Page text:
In their primary areas of distribution, both species are important resources for artisanal and commercial fisheries. For example, F. brasiliensis is the principal shrimp harvested on the Brazilian (D'Incao et al. 2002) and Mexican coasts (Perez-Castaneda & Defeo 2001), and F. paulensis is harvested more extensively in southern and southeastern Brazil (Valentini et al. 1991). The intense exploitation of these penaeids has caused declines in wild stocks. D'Incao et al. (2002) reported that the population of F. paulensis has been reduced by approximately 75% from the early 1970s to the late 1990s.
For this reason, the importance of pink shrimp culture has increased. In southern Brazil, larval F. paulensis have been produced in captivity since the 1980s (Marchiori & Boff 1983). F. paulensis culture management has been evaluated in cages (Ballester et al. 2007), pen enclosures (Wasielesky et al. 2001), and biofloc systems (Emerenciano et al. 2007). A technological package has been developed for the reproduction of this species in captivity (Peixoto et al. 2011).
Interest in F. brasiliensis culture is more recent and has been motivated by empirical observations of hardiness and resistance in broodstock capture and culture management (Lopes et al. 2011). The production of F. brasiliensis in captivity has been examined (Brito et al. 2000, Gaxiola et al. 2010). Lopes et al. (2009) compared the growth of F. paulensis and F. brasiliensis in cages in the Patos Lagoon estuary and reported that both species showed similar performance. They concluded that F. brasiliensis has the potential to be cultured. This finding may motivate the development of a technological package for the culture of this species.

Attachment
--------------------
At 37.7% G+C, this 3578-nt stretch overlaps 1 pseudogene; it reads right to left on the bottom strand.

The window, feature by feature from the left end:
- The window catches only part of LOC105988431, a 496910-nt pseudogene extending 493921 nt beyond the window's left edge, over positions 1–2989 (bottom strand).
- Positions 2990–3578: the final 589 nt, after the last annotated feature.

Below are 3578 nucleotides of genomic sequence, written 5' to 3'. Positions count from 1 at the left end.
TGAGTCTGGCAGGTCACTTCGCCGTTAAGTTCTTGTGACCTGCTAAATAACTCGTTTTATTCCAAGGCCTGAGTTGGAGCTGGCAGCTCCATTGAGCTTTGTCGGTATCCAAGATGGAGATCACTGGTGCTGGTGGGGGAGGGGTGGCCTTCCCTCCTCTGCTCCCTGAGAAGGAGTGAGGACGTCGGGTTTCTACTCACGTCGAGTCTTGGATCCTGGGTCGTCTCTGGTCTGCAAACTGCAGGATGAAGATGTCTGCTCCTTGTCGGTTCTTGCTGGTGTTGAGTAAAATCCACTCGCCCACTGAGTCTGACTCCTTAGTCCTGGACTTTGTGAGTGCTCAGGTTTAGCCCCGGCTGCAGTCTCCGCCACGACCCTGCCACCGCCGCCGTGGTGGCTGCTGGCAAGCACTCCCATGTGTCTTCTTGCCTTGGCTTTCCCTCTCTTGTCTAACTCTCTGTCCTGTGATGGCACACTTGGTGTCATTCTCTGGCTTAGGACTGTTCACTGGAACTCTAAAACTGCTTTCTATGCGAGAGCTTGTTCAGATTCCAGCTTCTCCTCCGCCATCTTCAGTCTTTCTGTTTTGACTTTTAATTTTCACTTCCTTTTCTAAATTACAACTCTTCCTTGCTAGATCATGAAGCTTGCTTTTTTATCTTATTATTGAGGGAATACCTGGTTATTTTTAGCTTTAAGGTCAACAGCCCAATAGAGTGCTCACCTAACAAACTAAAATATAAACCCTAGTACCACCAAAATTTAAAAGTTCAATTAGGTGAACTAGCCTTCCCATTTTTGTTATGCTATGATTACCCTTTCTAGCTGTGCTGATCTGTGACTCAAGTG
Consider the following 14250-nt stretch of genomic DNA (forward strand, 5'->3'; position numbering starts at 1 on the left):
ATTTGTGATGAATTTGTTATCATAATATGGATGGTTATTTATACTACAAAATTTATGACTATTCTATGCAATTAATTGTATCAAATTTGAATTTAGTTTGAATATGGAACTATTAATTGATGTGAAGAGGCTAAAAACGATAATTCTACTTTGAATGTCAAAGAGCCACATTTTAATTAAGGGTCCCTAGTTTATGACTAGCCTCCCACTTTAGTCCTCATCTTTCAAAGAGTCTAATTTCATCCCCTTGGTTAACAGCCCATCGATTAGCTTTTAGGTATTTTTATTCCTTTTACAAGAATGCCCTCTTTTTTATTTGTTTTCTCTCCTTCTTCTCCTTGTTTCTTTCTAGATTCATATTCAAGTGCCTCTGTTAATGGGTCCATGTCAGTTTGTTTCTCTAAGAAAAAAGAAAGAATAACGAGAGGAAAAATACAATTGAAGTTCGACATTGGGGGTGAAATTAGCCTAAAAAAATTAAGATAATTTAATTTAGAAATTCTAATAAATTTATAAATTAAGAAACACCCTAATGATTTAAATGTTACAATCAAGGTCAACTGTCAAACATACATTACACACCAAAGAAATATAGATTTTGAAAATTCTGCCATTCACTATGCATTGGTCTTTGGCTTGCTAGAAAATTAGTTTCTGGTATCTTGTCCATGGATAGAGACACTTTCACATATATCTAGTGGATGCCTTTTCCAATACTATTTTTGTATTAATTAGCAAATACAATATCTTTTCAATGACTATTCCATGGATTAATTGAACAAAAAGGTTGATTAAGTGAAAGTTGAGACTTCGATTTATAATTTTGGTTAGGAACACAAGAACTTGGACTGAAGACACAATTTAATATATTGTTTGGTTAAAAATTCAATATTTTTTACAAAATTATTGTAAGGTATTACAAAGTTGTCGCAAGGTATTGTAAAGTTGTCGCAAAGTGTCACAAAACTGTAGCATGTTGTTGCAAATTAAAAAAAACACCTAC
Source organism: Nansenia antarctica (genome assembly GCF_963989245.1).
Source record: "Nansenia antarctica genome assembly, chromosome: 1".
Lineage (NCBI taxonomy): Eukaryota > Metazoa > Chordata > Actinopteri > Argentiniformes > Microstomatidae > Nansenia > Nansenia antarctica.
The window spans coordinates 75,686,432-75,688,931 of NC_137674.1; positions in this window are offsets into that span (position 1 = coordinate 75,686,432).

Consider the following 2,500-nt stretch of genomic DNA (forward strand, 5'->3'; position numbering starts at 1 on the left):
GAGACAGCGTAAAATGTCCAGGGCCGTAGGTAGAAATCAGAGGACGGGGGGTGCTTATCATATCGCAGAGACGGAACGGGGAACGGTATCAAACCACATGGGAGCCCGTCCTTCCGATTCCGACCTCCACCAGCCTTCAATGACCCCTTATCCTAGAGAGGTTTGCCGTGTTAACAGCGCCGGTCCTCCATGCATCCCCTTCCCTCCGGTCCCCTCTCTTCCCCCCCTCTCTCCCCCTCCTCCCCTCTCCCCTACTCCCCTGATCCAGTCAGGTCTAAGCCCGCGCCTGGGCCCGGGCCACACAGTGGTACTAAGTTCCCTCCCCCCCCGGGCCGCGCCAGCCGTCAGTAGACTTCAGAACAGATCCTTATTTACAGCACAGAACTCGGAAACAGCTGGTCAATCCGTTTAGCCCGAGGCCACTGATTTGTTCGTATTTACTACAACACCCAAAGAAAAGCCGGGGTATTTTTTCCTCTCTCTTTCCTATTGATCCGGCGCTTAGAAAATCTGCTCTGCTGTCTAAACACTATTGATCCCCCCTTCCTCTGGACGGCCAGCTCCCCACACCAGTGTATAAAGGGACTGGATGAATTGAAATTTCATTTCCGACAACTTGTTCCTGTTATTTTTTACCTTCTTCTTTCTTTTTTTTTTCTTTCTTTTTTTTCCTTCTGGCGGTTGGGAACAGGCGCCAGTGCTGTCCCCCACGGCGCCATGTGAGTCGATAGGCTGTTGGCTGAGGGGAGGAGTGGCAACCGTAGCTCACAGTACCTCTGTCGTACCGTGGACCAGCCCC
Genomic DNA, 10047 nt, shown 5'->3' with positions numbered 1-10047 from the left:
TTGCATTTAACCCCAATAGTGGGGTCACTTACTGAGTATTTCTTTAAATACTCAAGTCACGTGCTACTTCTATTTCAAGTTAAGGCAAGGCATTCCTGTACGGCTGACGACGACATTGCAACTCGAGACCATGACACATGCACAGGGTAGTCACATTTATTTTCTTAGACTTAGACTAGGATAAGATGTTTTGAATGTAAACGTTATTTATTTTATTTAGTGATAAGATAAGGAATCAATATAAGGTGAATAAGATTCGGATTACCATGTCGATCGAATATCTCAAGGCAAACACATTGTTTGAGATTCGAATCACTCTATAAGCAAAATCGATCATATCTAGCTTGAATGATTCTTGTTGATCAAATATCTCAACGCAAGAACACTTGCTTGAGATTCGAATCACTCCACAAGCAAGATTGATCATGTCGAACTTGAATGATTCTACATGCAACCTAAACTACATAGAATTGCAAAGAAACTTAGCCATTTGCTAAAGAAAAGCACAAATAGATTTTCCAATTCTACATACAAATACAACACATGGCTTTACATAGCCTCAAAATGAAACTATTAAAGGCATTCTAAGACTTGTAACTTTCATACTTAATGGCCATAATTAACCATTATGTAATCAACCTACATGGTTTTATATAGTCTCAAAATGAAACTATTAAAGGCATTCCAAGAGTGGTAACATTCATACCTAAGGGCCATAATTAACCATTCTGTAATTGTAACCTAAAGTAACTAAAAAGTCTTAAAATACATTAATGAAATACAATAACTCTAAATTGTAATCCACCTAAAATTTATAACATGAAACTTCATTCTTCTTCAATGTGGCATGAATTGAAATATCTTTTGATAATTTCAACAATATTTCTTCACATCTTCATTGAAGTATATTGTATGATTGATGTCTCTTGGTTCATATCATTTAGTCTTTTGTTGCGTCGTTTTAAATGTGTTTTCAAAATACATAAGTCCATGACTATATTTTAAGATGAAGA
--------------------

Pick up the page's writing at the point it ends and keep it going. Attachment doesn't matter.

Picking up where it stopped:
However, the current knowledge of reproduction in F. brasiliensis is limited to a description of courtship (Brisson 1986) and a scale of ovarian maturation defined in terms of morphohistological traits (Quintero & Garcia 1998). Information on the reproductive performance of this species in captivity is even more limited. Therefore, this study aims to compare the reproductive performance of wild F. paulensis and F. brasiliensis in captivity, and to identify differences between the species relevant to the management of the maturation period.
MATERIALS AND METHODS
Animals and Acclimation
F. paulensis and F. brasiliensis broodstocks (n = 500) were collected in offshore waters in Santa Catarina (26054' S, 48%4' W) on November 7, 2011, and transferred to the Marine Station of Aquaculture of the Federal University of Rio Grande. The animals were stocked at 7 shrimp/[m.sup.2] (male-to-female ratio, 1:1.3) in three circular maturation tanks (3.6 m in diameter, 5,000 L) for each species and were acclimated for 1 wk. During this period, the broodstocks were fed 4 times daily with blue crab Callinectes sapidus, squid Illex argentinus, fish Macrodon ancylodon, and a commercial diet (Breed S Inve Aquaculture, Belgium) in alternation. The seawater (33 [+ or -] 1 ppt) was renewed daily at a 100% rate and maintained at a temperature of 27 [+ or -] 1[degrees]C. A 14-h/10-h light/dark artificial photoperiod was used.
Female Reproductive Performance